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U.S. Monitors Kurdish Extremists

U.S. intelligence agencies have stepped up monitoring of an Islamic extremist group operating in northern Iraq that may have ties both to the Al Qaeda terrorist network and to Iraqi President Saddam Hussein, officials said Tuesday. 

The group, called Ansar al-Islam, is an offshoot of the Islamic Movement of Kurdistan, a broad political party that controls a portion of northern Iraq. It is based at Halabja, site of a 1988 chemical attack by the Iraqi army that killed thousands, and controls a handful of villages near the Iranian border. 

Asked about the situation at a Pentagon news conference, Defense Secretary Donald H. Rumsfeld refused to comment beyond saying, "I have said for some time that there are Al Qaeda in Iraq, and there are." 

"They have left Afghanistan," he said, referring to Al Qaeda. "They have left other locations. And they've landed in a variety of countries, one of which is Iraq." 

U.S. intelligence recently monitored an Ansar al-Islam site in northern Iraq where chemical or biological weapons experiments were conducted with farm animals. It initially was feared this might constitute a significant chemical-biological threat, but U.S. officials decided it was not serious enough to justify a military strike, American officials said Tuesday. 

The officials, who spoke on condition of anonymity, initially said Arab members of Ansar al-Islam were involved in the experimentation, but later they said it was unclear whether they were Arabs or Kurds. The group reportedly has several hundred members, mostly Kurds. 

Ansar al-Islam remains a serious concern, the officials said, in part because of indications the group is connected to the Al Qaeda terrorist network. 

Iraqi Deputy Prime Minister Tareq Aziz told CBS News that Al Qaeda elements are operating in regions controlled by Kurds. There are no Al Qaeda in parts of Iraq controlled by Saddam, and Iraq does not possess nuclear, chemical or biological weapons, Aziz said. 

In an effort to topple Saddam, the United States has courted dissidents from Kurd-controlled Iraq. Aziz questioned why American officials have not publicly raised the Al Qaeda matter with those leaders. 

Rumsfeld would not comment on Ansar al-Islam's activities. He was asked whether its members are protected by Saddam. 

"In a vicious, repressive dictatorship that exercises near total control over its population, it's very hard to imagine that the government is not aware of what's taking place in the country," he replied. 

Some believe Saddam's government has secretly supported Ansar al-Islam in a bid to destabilize the Kurdish area and weaken his major Kurdish opponents.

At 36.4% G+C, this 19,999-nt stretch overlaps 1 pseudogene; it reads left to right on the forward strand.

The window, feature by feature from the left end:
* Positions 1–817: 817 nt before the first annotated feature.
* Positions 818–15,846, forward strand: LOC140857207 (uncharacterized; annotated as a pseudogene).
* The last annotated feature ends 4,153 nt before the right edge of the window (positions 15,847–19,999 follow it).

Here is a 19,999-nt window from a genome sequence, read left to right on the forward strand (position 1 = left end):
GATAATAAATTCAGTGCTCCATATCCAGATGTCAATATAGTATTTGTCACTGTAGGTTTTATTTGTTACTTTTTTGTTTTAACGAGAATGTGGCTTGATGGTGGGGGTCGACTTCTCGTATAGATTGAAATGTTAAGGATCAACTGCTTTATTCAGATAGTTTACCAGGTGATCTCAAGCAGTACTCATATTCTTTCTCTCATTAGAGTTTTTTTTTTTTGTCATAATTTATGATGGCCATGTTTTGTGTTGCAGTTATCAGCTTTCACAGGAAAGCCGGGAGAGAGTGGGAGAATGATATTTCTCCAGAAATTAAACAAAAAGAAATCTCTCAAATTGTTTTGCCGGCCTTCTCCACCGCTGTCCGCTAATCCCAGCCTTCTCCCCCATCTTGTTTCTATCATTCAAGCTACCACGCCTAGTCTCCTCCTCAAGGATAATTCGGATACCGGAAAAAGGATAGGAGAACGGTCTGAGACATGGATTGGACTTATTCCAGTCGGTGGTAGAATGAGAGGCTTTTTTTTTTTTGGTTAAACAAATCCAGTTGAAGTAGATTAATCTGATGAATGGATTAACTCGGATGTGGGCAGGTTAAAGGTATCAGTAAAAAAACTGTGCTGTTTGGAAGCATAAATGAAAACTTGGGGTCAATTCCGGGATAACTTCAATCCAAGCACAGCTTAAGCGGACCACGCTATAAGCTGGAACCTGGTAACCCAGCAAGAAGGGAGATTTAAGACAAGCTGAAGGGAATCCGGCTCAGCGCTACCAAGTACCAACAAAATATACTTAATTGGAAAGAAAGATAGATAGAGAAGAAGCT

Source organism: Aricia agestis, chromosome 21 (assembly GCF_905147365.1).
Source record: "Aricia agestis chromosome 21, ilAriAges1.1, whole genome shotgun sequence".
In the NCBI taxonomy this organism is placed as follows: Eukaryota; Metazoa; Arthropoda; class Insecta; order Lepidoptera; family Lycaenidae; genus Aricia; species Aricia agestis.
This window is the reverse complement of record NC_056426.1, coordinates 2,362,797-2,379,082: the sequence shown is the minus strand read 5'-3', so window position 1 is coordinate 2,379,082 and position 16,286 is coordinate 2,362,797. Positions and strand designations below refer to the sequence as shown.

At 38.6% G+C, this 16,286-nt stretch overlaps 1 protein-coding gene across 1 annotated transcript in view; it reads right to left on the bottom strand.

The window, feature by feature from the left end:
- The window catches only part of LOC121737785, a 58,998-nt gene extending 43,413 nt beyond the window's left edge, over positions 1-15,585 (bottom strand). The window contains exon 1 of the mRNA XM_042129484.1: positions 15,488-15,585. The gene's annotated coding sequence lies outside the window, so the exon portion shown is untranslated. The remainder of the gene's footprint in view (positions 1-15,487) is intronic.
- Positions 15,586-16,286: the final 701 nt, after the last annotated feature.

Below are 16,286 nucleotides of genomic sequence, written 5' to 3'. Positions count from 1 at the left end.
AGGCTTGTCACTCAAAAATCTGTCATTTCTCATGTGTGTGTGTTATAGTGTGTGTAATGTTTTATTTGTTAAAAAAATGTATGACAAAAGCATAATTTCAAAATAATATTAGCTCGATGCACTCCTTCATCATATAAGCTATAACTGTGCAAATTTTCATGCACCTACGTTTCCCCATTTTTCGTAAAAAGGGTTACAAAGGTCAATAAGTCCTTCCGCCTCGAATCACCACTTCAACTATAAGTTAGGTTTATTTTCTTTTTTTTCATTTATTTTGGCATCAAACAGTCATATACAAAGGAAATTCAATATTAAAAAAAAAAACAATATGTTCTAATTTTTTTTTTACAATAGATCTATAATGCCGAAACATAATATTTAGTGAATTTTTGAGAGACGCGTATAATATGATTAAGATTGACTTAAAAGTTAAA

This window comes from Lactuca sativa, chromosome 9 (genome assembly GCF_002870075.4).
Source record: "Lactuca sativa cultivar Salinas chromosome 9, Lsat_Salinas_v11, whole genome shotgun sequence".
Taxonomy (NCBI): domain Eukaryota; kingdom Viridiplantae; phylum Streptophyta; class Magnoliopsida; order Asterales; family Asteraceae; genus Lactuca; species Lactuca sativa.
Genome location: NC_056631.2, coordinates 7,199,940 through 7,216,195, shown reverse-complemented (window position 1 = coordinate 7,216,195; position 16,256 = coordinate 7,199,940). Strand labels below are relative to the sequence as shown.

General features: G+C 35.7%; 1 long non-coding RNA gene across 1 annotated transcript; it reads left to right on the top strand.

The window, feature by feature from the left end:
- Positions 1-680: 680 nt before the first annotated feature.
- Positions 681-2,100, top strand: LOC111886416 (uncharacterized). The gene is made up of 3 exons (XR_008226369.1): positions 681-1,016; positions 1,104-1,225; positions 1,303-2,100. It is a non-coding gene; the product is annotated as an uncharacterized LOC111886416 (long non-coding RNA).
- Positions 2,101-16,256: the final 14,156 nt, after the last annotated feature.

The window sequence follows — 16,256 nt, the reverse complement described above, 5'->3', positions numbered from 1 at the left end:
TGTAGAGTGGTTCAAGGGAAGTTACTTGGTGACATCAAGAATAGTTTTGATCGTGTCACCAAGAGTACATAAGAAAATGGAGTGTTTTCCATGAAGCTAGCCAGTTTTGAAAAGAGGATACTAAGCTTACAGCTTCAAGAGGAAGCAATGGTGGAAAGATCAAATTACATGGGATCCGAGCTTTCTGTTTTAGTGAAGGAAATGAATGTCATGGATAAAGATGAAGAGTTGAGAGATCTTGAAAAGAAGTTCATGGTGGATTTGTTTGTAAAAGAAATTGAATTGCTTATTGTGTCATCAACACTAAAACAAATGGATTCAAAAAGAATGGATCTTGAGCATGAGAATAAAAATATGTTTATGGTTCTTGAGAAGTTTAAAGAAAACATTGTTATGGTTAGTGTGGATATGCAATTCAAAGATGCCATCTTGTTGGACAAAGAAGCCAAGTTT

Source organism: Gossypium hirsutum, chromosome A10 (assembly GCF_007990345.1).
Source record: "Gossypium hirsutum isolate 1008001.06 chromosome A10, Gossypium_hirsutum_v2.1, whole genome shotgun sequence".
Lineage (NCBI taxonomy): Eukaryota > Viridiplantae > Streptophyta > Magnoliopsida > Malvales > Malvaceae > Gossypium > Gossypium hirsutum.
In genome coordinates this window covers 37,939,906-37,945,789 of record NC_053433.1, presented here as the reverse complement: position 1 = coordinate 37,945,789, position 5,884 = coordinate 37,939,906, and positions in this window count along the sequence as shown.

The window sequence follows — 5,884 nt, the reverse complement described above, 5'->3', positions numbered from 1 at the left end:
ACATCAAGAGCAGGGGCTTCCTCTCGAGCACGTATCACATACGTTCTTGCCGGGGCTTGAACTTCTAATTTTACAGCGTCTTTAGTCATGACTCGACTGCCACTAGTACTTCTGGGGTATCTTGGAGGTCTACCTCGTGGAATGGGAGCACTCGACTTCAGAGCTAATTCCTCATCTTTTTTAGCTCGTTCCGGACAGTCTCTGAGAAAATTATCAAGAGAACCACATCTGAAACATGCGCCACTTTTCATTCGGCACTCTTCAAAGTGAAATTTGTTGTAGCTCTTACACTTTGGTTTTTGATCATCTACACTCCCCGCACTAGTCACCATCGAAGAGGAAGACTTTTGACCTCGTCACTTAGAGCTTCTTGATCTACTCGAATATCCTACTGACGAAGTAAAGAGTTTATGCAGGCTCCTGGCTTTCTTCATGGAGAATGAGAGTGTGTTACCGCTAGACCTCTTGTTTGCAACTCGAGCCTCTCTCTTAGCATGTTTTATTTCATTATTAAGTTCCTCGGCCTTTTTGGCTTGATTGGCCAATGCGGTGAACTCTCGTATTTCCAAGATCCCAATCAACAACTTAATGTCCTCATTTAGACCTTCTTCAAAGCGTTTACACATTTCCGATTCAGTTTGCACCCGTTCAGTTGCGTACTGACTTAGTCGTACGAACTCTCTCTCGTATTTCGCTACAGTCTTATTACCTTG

Much of northern Iraq is beyond the control of Saddam because U.S.-British overflights prevent the Iraqi air force from attacking the area's Kurdish population. The Kurds generally are strongly opposed to Saddam. 

A U.S. official said that about a dozen Ansar al-Islam members trained in camps in Afghanistan in 1999 and 2000 and had contact with members of Usama bin Laden's Al Qaeda organization. As Arab members of Al Qaeda have been fleeing overland from Afghanistan through Iraq, some have been given shelter by Ansar al-Islam members. 

In a related development Tuesday, U.S. fighter jets bombed an air defense facility in southern Iraq near the city of al-Amarah, about 120 miles southeast of Baghdad, U.S. officials said. They said it was in response to "Iraqi hostile threats and acts" against U.S. and British pilots who enforce a "no fly" zone over southern Iraq. No other details of the threats or the attack were disclosed. 

Aziz told CBS that Iraq does not trust United Nations weapons inspectors and accused them of helping gather intelligence for American air raids in 1998. 

"Why doesn't Congress send a fact-finding mission equipped with American experts?" he said. "We will give them unfettered access to each and every place they claim that there are weapons of mass destruction." 

He also taunted President Bush for what he said was a failure to rally allied support for a possible invasion of Iraq. 

"None of America's allies who participated against Iraq in the war of 1990-1991 is supporting America's pretext," he said. "Who is supporting the United States in this invasion?" 

Of Iraqis' preparation for war, he said: "We are defending our integrity, we are defending our national interests and any aggressor cannot win a war against us."